Lurid tales printed


journalists bribed

August 08, 1993|By Robert Benjamin | Robert Benjamin,Beijing Bureau

BEIJING -- China's Communist leaders often worry that the trend toward a more free-market society will lead to corruption and vice, and China's news media seem to be fulfilling some of their worst anxieties.

When Chinese journalists go to a news conference these days for instance, they usually walk away with a lot more than news: Packets of money -- containing payoffs of $10 to $50 -- are routinely dispensed to ensure reporters' attention.

Favorable articles can be placed in China's leading national newspapers for $175 or more. TV news crews often won't even show up to cover a planned event without first negotiating their under-the-table payments.

No news media outlet -- including the Communist Party's newspaper, People's Daily -- is immune to the corruption. "Whenever I see any article anywhere about a new product or a new company now, I just assume that there was a bribe paid," says the top editor of a Beijing-based publication.

The news media scams lately have become so pervasive and take so many forms that a popular saying among Chinese reporters goes: "The first-class journalist buys and sells stocks. The second-class journalist buys and sells ads. The third-class attends briefings for fees. The fourth-class moonlights. The lowest writes articles for his own paper."

All news media in China are state-owned, and the Communist Party still exerts tight political control over them. But in many other ways, the party and state appear to be losing control to the highest bidder.

The party's leadership is concerned enough that on Wednesday, it issued the second public appeal so far this summer for improved journalistic ethics -- a decidedly ironic appeal given the distortions of truth that it has imposed on China over the years through its control of state news media.

The plea for more ethical reporting likely was prompted by the recent cracking of a national corporate bond swindle that took $175 million from more than 100,000 Chinese investors, a pyramid scheme that reportedly has led to the arrest of several Chinese reporters for bribe-taking.

Few Chinese journalists think the party's appeals will make a difference, because the corruption is rooted in their low pay (about $80 a month in Beijing), excess demand for the limited advertising space available in Chinese news media and relatively high ad rates. Put simply, it is cheaper and more efficient in many cases to buy the services of a Chinese journalist than it is to pay for an ad.

But reporters' graft is just one of the ways in which Chinese news media are adapting to China's shift to a market economy. Strapped for operating funds as their state subsidies are being slashed, the news organizations also are peddling themselves at every turn.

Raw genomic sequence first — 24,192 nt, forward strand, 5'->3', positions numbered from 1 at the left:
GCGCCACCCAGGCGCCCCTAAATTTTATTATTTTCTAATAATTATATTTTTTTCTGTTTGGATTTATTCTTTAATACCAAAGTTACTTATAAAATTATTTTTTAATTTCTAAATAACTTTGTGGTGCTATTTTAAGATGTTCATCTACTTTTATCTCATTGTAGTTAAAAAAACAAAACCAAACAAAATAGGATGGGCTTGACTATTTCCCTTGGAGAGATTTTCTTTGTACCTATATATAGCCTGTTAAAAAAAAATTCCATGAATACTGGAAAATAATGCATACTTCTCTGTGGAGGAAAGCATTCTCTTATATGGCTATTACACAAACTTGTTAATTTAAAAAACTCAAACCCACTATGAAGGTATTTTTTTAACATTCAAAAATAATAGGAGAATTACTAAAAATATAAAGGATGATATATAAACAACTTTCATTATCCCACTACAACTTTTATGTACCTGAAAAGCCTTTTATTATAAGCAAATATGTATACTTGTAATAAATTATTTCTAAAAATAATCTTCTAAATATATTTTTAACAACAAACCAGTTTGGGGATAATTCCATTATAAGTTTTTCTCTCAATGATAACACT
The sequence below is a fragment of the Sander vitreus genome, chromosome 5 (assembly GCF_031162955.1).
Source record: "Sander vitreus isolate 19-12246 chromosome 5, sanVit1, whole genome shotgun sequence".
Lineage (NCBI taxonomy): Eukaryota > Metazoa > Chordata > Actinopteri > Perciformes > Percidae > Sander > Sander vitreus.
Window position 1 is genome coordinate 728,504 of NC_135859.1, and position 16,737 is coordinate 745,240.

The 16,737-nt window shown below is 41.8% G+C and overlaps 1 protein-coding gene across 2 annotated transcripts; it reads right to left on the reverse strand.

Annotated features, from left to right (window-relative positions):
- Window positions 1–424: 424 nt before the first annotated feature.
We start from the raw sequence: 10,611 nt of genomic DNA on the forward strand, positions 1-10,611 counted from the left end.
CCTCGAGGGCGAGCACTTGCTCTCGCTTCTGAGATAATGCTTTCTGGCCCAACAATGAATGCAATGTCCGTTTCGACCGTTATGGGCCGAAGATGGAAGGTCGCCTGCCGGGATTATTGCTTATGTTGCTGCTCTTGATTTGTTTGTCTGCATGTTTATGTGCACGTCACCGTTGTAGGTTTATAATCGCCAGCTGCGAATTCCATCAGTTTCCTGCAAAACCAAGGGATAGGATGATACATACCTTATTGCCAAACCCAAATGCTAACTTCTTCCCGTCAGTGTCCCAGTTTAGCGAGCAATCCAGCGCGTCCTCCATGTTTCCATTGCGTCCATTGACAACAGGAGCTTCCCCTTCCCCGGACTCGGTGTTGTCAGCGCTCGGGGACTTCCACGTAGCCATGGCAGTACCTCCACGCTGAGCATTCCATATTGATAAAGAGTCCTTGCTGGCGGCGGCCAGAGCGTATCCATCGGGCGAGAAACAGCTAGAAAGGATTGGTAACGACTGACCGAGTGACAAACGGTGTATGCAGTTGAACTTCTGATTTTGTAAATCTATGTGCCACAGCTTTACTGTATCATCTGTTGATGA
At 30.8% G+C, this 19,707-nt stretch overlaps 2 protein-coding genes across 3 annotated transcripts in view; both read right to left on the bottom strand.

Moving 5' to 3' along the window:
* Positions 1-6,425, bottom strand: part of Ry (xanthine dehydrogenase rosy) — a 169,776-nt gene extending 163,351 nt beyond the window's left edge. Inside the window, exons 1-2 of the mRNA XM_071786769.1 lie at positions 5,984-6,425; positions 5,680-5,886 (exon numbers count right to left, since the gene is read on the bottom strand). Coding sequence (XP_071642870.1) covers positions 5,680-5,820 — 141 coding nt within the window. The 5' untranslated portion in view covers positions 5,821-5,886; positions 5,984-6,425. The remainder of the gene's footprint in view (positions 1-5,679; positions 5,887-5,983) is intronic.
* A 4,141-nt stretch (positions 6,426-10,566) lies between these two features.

The entire front pages of several national Chinese papers have been rented to advertisers for as much as $200,000 per day. The state news agency and other news organizations have their own public relations or advertising firms that help to guarantee clients positive news coverage.

A few state newspapers simply have sold or leased their mastheads or publication licenses to companies, giving up all editorial control for cash. Some have been turned over to pornographers.

In a few instances, the new pressures of the marketplace have led to more aggressive and accurate reporting of financial information. In certain rare cases, some of China's myriad social problems have been reported.

But the most conspicuous result has been the rise of "xiaobao," or tabloid-style papers focusing on the lifestyles of China's rich and famous, lurid crime tales and almost anything that offers an opportunity to put a picture of a pretty woman on the front page.

Most of the major national newspapers now publish "xiaobao" each weekend. But the most popular, even in Beijing, is Southern Weekend, published in Canton, the capital of freewheeling Guangdong province.

The cover stories in Southern Weekend this summer -- stories usually accompanied by pictures of parts of women's bodies -- included: the rise of sexual harassment by telephone, four easy ways to make money without working hard and details of an alleged love affair between the famed singer Julio Iglesias and a Shanghai singer.

"For the new generation of Chinese journalists," says another Beijing editor, "our readers are gods, and we must compete to attract them.

"China is changing, and the Chinese public is changing from being a political public to an economic public. People want to better their lives, to know more about new things in the world, and we must give them what they want," he says.

Some analysts predict that following the market trends will lead the Chinese news media to break free of the Communist Party's control.

But China remains the world leader when it comes to jailing its journalists, according to a survey last year by a French press organization.

Even the most basic political news -- such as Premier Li Peng's illness this summer -- still does not find its way into any corner of the Chinese news media, testifying to the strength of the party's control.

And many Chinese journalists are cautious about making too much of their news organizations' moves to attract more readers.

"You shouldn't get too high an expectation about the changes in the Chinese media," says a Beijing reporter. "The changes are not political, and they don't mean that a free press is emerging.

"There's more 'soft' news, more financial news, more sports news. But that's all we can write about."

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